How to make healthy choices every day

Summer Stuffed Patty Pans

Much to my delight, young summer squash are now popping up in gardens, farmers markets, and roadside stands across Ontario. Crooknecks, cocozelles, black beauties, sun drops and butter blossoms to name a few. But my favorite, just by virtue of its spaceship-shape alone, is the patty pan.
However mother nature came up with such a kooky-looking veggie is beyond me, but inside its eccentric exterior is a soft, tender flesh that is deliciously mild and happily familiar.

I pulled this meal together from several different places in my back country meanderings. I picked the kale from a friend’s garden, squash from a farm stand, peas and garlic from the market – a journey in a meal I’d like to say. Eating in the summer and having some kind of connection or memory tied to the ingredients in a dish brings me more pleasure than almost anything else. I love looking down a plate full of stories.

Patty Pans from Never Never Land
For a long time, I called patty pan squash Peter pans. I was also six. I can’t recall if this was a sneaky way for my parents to entice me into eating one of the peculiar-looking vegetables or just my own imagination, but either way, I was more interested in playing with them than eating them.  They made seriously great UFOs and hats for stuffed animals in a pinch.

Aside from their endless source of non-edible entertainment value, summer squash is also an excellent source of manganese and vitamin C, and a very good source of magnesium, vitamin A (notably through its concentration of carotenoids, including beta-carotene). They contain good amounts of fiber, potassium, folate, copper, riboflavin, and phosphorus too.

Many of these nutrients have been shown in studies to be helpful for the prevention of atherosclerosis and diabetic heart disease. Summer squash’s magnesium has been shown to be helpful for reducing the risk of heart attack and stroke. Together with the potassium in summer squash, magnesium is also helpful for reducing high blood pressure. The vitamin C and beta-carotene found in summer squash can help to prevent the oxidation of cholesterol. Since oxidized cholesterol is the type that builds up in blood vessel walls, these nutrients may help to reduce the progression of atherosclerosis.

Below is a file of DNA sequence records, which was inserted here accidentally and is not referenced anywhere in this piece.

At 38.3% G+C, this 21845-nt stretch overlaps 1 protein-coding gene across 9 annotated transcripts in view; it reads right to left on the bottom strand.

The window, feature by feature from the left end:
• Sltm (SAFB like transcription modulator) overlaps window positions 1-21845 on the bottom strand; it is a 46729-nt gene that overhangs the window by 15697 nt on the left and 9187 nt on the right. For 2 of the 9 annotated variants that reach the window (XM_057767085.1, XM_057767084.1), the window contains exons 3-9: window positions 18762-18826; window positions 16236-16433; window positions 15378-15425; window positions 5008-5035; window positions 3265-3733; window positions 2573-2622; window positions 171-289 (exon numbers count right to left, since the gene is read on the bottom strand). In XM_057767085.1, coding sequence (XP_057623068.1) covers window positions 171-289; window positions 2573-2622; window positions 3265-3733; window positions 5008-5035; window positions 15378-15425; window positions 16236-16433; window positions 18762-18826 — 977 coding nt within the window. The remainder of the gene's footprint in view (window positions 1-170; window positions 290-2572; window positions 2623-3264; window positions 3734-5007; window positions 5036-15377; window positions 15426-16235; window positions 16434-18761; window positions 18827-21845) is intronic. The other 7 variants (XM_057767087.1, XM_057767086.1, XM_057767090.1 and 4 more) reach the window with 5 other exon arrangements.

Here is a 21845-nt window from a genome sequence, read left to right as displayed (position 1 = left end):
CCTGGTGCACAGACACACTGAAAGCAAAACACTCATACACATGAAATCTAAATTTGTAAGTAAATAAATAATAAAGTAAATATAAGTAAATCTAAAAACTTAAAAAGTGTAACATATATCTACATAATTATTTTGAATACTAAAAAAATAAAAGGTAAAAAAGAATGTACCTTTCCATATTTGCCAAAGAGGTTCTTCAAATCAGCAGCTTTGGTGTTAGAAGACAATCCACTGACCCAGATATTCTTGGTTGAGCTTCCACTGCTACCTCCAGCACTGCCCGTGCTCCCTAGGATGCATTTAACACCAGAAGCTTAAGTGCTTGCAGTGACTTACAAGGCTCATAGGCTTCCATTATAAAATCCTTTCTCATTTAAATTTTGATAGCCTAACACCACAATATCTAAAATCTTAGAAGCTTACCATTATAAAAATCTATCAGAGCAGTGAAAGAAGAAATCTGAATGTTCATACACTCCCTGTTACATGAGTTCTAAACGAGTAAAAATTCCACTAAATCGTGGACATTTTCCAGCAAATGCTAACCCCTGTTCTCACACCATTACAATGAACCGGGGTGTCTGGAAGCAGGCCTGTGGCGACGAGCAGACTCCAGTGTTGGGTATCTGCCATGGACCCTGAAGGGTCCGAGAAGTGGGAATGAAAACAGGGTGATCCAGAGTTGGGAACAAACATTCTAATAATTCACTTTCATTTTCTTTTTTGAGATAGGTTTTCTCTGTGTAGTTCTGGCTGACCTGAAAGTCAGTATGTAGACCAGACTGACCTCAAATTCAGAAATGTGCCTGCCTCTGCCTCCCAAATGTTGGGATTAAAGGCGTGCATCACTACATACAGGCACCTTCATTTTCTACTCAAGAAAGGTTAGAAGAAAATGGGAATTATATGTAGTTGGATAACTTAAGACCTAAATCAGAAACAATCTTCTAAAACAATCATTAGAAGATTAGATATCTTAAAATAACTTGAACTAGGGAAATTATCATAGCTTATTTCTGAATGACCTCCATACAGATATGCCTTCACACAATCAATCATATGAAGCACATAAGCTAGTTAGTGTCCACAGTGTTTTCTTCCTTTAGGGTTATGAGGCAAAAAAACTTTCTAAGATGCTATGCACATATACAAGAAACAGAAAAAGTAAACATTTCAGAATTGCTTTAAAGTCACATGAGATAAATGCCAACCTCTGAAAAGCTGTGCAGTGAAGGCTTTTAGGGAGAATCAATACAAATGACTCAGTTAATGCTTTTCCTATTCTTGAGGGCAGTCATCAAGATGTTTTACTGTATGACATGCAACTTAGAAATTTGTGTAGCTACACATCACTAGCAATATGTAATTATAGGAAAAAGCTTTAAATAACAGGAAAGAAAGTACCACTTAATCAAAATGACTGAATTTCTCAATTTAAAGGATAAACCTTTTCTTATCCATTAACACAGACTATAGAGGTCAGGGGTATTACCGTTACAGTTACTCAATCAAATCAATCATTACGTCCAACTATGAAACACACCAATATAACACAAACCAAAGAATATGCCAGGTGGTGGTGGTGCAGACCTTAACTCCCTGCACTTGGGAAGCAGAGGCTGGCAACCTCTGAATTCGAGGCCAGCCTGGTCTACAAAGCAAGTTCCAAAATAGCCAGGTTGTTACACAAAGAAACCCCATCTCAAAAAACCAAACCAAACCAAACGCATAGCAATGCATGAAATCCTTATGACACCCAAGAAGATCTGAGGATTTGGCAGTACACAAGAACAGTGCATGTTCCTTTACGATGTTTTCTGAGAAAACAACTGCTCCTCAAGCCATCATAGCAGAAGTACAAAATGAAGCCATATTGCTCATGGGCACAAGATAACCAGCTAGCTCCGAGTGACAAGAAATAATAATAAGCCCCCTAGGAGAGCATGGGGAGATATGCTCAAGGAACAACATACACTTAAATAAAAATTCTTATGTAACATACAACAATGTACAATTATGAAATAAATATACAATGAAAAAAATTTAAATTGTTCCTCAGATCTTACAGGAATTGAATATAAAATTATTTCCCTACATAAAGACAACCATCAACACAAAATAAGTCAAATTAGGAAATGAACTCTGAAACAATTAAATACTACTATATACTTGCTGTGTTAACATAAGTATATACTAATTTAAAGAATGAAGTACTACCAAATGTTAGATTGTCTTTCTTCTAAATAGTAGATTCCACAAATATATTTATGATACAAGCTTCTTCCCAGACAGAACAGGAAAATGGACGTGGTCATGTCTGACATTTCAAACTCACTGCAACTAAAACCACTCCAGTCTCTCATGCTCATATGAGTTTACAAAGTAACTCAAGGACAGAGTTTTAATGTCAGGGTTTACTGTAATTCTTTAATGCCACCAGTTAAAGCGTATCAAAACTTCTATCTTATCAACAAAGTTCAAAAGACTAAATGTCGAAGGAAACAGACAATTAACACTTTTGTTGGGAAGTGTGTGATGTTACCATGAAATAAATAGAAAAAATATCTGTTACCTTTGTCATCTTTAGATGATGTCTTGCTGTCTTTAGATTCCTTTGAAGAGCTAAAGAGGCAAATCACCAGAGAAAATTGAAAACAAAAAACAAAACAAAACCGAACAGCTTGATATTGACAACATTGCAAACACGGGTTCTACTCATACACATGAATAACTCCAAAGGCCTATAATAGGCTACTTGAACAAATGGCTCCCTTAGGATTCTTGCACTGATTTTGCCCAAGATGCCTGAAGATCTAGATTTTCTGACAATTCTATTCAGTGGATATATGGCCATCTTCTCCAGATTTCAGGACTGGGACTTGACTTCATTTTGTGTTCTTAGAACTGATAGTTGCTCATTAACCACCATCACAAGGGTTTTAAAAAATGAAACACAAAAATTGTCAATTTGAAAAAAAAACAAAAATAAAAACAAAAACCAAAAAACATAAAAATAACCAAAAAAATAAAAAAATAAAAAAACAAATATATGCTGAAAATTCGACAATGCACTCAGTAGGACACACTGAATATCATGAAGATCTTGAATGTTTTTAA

These stuffed summer squash are an elegant start to any meal, or eat a couple with a side of greens for a complete dinner. The filling is absolutely delicious and could easily make a meal of itself without even going near the inside of a patty pan. Try it on its own if you so desire – it’s tasty hold or cold. The caraway seeds, although a last-minute addition, were the most amazing part of the dish. I haven’t cooked with them very often as I mostly add them to crackers and breads, but it was such a surprising hit of flavour that complimented the delicate vegetables very well.

The feta cheese is a totally optional ingredient, but one I would recommend to those that eat goat and sheep diary. The saltiness balances out the sweet cooked onions and bright pop of peas.
If you can’t get your hands on patty pans, any summer squash will do. Zucchini is always available, so in that case, slice the squash length-wise, scoop out most of the flesh in the center to make a boat in both halves, fill them with the vegetable mixture, and place the halves back together again. Perfect!

I actually made this dish a couple weeks ago, just before heading off to teach in New York City. It was absolutely amazing. Thanks to Sous Style for hosting me and all the people who came out to learn and share a meal. I will post some pictures soon!
Looking forward to the classes tomorrow and Friday here in Toronto. It’s a packed summer of sharing the love! I am bursting!

Much love to all. Sunny days,
Sarah B.

Copyright 2012 My New Roots at

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